Abbreviations and full names of these genes, according to the Aramemnon database9, are reported in Table 3.

TABLE 3
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TABLE 3. Number of DEG encoding channels, H+ pumps and carriers gathered from the RNA sequencing data.

After 3 days of salt stress, sensitive plants were still regulating the genes encoding mostly for aquaporins, NSCCs (non-selective cation channels, e.g., ionotropic glutamate receptor GLR and cyclic-nucleotide gated channels CNGC), ATPases, high affinity K+ transporters (HAK), and proline and monosaccharide transporters, primarily in roots (Table 3). In addition, genes involved in Na+ and Cl- transport (i.e., Na+/H+ antiporter NHX, chloride channel ClC, cation chloride co-transporter CCC, and high affinity K+/Na+ transporter HKT) were modulated only in the VN plants (Table 3), suggesting that susceptible plants were still suffering from osmotic stress, water deficit and ion toxicity after 3 days of salt treatment.

A Particular NPQ Activation in the Leaves of Tolerant Plants Suggested the Involvement of the Zeaxanthin Biosynthetic Pathway

In leaves of sensitive plants, we found that genes encoding for Zeaxanthin epoxidase (ZEP) and Violaxanthin de-epoxidase (VDE) (Figure 7A) were down-regulated. Whereas in tolerant plants, only the ZEP encoding gene was down-regulated (Figure 7B). This may correlate with PAM imaging analyses that show a different ability to activate non-photochemical quenching (NPQ). In fact the regulatory mechanism of photosynthesis reduces the photo-oxidative damage caused by the over-excitation of PSII (Erickson et al., 2015), requiring the presence of Zeaxanthin. After 6 days of salt treatment, NPQ was higher in the B treated plants than in the controls (Figures 7C,D, red curves). Using the imaging system, we observed that the high NPQ was particularly evident in areas of the leaf that maintained their PSII functionality (Supplementary Figure S9), thus suggesting that its increase correlates with the activation of a response to salt.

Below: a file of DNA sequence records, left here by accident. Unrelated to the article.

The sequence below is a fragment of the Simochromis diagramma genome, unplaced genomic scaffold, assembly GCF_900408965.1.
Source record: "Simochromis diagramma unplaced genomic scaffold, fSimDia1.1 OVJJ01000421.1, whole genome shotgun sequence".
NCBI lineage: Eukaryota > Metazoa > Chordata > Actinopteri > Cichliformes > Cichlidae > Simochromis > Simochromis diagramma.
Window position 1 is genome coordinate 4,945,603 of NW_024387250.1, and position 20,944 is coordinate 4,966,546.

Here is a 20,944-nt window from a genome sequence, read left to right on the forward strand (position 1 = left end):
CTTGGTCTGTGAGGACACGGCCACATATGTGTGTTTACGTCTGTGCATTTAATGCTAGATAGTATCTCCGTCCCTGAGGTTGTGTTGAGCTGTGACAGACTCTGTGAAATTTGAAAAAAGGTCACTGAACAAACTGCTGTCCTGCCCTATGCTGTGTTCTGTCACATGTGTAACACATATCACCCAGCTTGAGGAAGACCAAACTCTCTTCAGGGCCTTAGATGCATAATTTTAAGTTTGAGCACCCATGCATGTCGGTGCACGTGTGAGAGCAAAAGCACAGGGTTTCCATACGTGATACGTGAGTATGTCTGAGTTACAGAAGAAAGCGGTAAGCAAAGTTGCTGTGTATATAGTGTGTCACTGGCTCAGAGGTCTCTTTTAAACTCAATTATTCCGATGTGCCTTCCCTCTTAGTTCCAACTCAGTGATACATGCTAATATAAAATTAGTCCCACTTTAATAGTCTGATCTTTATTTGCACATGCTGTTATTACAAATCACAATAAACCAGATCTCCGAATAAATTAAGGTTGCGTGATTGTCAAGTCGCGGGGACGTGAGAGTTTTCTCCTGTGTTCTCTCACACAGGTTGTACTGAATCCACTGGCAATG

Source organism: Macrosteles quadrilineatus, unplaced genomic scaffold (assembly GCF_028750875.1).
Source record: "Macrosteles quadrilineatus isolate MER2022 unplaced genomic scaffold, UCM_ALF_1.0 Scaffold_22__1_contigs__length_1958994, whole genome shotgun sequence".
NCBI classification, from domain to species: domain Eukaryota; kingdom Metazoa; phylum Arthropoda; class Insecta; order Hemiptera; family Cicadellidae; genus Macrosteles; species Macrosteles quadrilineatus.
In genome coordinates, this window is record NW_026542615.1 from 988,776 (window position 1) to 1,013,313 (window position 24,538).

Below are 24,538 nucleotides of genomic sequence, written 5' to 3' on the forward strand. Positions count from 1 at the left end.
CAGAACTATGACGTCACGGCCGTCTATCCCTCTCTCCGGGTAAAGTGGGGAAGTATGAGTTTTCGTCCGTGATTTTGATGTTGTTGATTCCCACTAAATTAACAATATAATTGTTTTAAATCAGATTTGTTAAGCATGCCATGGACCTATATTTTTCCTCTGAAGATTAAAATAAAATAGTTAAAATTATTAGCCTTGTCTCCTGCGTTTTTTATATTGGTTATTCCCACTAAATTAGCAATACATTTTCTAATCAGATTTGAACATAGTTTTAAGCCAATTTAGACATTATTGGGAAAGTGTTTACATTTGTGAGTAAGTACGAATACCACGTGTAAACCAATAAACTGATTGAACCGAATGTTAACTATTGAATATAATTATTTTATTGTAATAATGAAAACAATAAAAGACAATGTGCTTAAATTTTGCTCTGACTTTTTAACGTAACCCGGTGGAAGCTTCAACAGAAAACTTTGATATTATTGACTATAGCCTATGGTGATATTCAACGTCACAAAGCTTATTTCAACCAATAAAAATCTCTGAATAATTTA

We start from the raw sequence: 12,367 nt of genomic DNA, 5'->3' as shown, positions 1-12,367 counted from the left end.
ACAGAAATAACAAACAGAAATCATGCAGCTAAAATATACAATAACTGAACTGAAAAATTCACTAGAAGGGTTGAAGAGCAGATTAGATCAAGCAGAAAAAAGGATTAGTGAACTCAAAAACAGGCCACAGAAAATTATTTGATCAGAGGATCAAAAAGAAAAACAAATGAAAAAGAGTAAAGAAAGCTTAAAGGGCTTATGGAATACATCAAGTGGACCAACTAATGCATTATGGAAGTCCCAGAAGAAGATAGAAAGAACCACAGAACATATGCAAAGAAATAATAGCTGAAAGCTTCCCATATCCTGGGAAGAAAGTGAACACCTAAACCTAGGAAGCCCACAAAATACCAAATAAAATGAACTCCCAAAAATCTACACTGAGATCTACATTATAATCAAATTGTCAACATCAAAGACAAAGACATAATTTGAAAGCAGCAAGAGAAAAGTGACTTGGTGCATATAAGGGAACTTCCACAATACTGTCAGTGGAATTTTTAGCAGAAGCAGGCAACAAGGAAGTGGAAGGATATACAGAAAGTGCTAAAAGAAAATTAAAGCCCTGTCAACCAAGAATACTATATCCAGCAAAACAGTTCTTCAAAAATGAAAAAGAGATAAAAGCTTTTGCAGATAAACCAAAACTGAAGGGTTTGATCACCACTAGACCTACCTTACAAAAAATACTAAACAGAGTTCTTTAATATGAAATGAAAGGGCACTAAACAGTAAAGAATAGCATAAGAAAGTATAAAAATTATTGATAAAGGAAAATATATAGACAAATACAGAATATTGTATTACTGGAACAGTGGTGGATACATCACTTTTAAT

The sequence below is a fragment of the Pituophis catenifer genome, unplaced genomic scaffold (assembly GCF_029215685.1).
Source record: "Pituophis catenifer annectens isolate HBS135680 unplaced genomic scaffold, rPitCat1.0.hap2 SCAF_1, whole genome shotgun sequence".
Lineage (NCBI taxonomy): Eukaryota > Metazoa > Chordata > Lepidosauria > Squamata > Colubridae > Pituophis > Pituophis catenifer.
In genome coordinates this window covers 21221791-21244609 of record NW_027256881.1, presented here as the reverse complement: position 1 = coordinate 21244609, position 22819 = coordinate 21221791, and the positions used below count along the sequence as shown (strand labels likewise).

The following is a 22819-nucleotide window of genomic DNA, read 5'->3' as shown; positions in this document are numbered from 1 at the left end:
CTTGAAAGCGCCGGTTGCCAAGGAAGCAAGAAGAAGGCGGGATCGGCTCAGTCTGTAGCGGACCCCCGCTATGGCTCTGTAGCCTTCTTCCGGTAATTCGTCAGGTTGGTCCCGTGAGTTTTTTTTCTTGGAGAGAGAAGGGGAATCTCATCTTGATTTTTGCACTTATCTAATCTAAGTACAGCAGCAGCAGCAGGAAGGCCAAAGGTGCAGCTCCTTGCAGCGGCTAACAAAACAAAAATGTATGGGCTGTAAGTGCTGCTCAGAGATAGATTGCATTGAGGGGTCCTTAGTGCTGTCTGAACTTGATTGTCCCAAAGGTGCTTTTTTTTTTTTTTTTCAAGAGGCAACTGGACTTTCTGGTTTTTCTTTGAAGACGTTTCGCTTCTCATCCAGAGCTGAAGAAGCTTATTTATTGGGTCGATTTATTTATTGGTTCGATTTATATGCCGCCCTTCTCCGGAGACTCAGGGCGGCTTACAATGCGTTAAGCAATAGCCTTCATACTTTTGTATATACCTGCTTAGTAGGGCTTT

FIGURE 7
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FIGURE 7. Xanthophyll cycle and NPQ analysis. Genes involved in this cycle are down-regulated (red script) in VN (A) but not in B (B) plants. (C,D) NPQ activation kinetics for Baldo plants exposed to salt stress. NPQ kinetics for the second (C) and third (D) leaf after 6 days of salt treatment. White bars – light induction, black bars – dark relaxation. In red, salt treated plants – T; in black, control plants – C. Data are expressed as an average of six biological replicates ± SD; Asterisks indicate statistical significance for all the visible differences (p-value < 0.05).

By contrast, in VN plants, we did not observe any enhanced NPQ activation compared with the control plants (Supplementary Figure S9).

A Prompt Response to Salt Stress Induces Survival Signaling Pathways

Physiological and molecular data reported to date highlight a different fate for the two varieties, adaptation versus senescence, and suggest differences in the early events induced by salt stress to explain the induction of different pathways.